ASHTON — Like centuries of Catholic priests before him, the Rev. Tait Schroeder consecrated the communion bread at a midday Mass last week, turning it into what the denomination’s faithful believe is the actual body of Jesus Christ.
After offering the sacramental bread — referred to as the Eucharistic host — to parishioners, Schroeder walked the unused portion to an ornate, safe-like box behind him at the front of the sanctuary.
In this secure shrine, called a tabernacle, the host would dwell until needed for the next Mass, available all the while for the faithful to pray before it or for Schroeder to take it to home-bound parishioners.
As Christians around the world mark the birth of Christ in Bethlehem this Christmas season, many Madison-area Catholics are learning more about the profound role of the tabernacle in their parishes. Madison Catholic Bishop Robert Morlino has directed priests to move the tabernacle to a prominent spot at the center of the sanctuary at all diocesan churches.
The directive was announced at an annual gathering of priests in September and could affect about half of the 134 worship sites in the diocese, although no exact count is available, said Patrick Gorman, director of the diocesan office of worship, which coordinates liturgical matters for the bishop and will be leading the effort. At these churches, the tabernacle may be off to one side of the sanctuary or in a separate side chapel altogether.
Because church law requires that a tabernacle be immovable and made of solid material, the directive will require some cost and effort at some parishes, Gorman said. The bishop is giving priests three years to accomplish the goal, until October 2018.
Gorman said the bishop’s intent is to place more emphasis and reverence on the Lord’s presence at the Eucharist, the term used by Roman Catholics for communion.
“This isn’t just another piece of furniture in the sanctuary,” Gorman said. “It is housing the living God.”
Morlino had been moving in this direction for a decade or more, encouraging priests in general to relocate tabernacles and requiring it during parish renovation projects, Gorman said.
St. Peter Catholic Church, where Schroeder is priest, is an example of what Morlino considers an ideal placement of a tabernacle, according to the diocese. The neo-gothic church, constructed in 1901, is in Ashton, an unincorporated Dane County community northwest of Middleton.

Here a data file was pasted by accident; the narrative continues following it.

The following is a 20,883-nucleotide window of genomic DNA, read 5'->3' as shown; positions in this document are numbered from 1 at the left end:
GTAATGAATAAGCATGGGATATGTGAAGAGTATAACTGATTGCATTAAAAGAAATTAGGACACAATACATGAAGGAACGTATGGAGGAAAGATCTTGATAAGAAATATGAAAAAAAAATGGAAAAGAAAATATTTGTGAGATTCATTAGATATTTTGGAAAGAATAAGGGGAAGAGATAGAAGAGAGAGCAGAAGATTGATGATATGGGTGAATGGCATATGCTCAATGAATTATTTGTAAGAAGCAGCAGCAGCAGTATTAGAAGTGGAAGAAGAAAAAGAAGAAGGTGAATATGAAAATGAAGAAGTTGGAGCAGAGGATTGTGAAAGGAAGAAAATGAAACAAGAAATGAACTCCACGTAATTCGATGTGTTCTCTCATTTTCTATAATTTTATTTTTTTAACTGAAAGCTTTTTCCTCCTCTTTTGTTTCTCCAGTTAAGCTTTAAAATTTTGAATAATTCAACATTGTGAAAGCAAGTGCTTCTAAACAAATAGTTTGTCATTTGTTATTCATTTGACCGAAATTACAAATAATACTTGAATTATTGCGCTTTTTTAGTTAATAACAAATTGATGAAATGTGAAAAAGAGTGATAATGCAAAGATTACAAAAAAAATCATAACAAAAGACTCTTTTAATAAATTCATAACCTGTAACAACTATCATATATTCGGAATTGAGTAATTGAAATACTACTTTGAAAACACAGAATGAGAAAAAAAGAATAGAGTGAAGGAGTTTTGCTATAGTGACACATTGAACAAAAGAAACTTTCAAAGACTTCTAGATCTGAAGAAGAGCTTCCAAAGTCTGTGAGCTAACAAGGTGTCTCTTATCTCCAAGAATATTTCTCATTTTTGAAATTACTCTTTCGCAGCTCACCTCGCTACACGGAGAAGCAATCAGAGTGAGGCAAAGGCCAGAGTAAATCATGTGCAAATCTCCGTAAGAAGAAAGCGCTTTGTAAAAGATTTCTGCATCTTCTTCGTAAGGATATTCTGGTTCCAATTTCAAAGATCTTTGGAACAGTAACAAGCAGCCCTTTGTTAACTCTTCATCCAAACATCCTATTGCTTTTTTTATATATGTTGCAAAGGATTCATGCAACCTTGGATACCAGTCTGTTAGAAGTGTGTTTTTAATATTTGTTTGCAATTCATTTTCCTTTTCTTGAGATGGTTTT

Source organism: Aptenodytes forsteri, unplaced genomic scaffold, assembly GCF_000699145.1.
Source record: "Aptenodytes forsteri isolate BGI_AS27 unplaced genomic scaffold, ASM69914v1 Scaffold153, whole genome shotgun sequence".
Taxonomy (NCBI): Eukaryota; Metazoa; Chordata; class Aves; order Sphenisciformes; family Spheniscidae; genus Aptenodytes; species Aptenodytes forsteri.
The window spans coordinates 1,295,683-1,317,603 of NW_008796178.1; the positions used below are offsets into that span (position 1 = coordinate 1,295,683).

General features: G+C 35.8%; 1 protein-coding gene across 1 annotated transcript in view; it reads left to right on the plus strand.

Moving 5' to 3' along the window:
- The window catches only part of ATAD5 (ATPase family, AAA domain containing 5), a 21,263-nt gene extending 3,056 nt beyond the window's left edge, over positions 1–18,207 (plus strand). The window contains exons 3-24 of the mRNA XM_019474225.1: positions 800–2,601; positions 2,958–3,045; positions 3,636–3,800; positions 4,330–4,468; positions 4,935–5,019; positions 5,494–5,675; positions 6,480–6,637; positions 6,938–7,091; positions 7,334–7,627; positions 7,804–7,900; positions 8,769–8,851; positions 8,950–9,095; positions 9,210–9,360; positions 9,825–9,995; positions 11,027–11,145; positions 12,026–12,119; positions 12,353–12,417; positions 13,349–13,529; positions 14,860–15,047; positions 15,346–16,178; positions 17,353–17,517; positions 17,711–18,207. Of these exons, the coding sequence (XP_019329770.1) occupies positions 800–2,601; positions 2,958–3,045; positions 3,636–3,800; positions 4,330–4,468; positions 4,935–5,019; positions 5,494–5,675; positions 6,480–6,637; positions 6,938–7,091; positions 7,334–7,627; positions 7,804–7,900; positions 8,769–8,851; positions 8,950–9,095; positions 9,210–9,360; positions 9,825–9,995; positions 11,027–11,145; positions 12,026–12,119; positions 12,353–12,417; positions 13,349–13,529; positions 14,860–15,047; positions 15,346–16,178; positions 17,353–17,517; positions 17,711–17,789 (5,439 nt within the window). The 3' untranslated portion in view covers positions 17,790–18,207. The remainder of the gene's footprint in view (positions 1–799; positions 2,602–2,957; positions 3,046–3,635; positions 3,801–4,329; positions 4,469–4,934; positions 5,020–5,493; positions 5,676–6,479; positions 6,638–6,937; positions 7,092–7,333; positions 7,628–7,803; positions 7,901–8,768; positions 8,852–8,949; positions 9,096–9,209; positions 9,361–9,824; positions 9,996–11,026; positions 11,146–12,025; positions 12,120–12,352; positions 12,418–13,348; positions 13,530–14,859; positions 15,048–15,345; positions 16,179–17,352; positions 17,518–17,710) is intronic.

The tabernacle is at the central axis of the church, right behind the communion table and part of a soaring, decorative high altar that includes an array of statues and religious iconography.
“It really is the focal point,” Schroeder said of the tabernacle. “It draws our hearts and minds to Christ and to our belief that he is really present with us.”
Schroeder said the tabernacle at St. Peter had moved around some over the decades, residing for a time off to the side of the sanctuary. His predecessor moved it back to its current, original spot.
Following the Second Vatican Council in the 1960s, there was a movement toward placing tabernacles to the sides of sanctuaries or to locate them in smaller chapels within the larger church buildings, Gorman said. One thought behind this was that the host could be more respectfully worshipped in a separate, quieter space, away from such events as wedding rehearsals, or, as is often the case with large cathedrals, tourist groups, he said.
While the motivation may have been sound, “in reality, the tabernacle ended up just being bypassed by people,” Gorman said. “It didn’t accomplish what it set out to do. I think most priests would agree with that.”
The tabernacle at the Ashton church is built into an elaborate wooden structure, but this does not need to be the case in every church, Gorman said. Some tabernacles are on pedestals that can be unbolted and moved to a more central spot with relatively little effort, he said.
“I think, in most places, there will be a solution that will not be very costly,” he said.
St. Bernard Catholic Church on Madison’s East Side is in the process of moving its tabernacle from a side of the sanctuary to the front as part of a much larger $240,000 restoration project that includes new carpeting and upgrades to electrical and sound systems, said the Rev. Michael Radowicz.
“I was aware of the bishop’s desire to have the tabernacle front and center, and that did play an important part in the project,” he said. “It wasn’t, however, the sole reason for beginning the project.”
Some parishioners are very happy about moving the tabernacle, while others are taking some time to warm to the idea, he said.
“It’s the nature of the beast,” Radowicz said of the varied opinions. “I will point out, though, that I needed to go to the parishioners to ask for financial support so we could do the project. I received the support, so it’s my feeling that there are more in support than not. I also feel that once the parishioners see the project completed, they’ll be pleased with what we’ve been able to accomplish.”
The Rev. Brian Wilk is pastor of a Catholic church in Middleton that also is named St. Bernard. When the church, built in 1959, was remodeled in the late 1980s, the tabernacle was moved to a chapel off the sanctuary, he said. During Mass, Wilk or a deacon must go to the side chapel to retrieve the host.
Wilk said he’s just begun talking to the parish council about the need to move the tabernacle to the center of the sanctuary. There are no definitive plans yet, but he said he hopes the project can be undertaken in 2016, perhaps as part of other improvements.
“I like the idea,” he said of making the tabernacle more prominent. “There’s the practicality of having the host close at hand when celebrating Mass. And then there’s what it represents. I think it can lead to a more reverent nature in the church building itself.”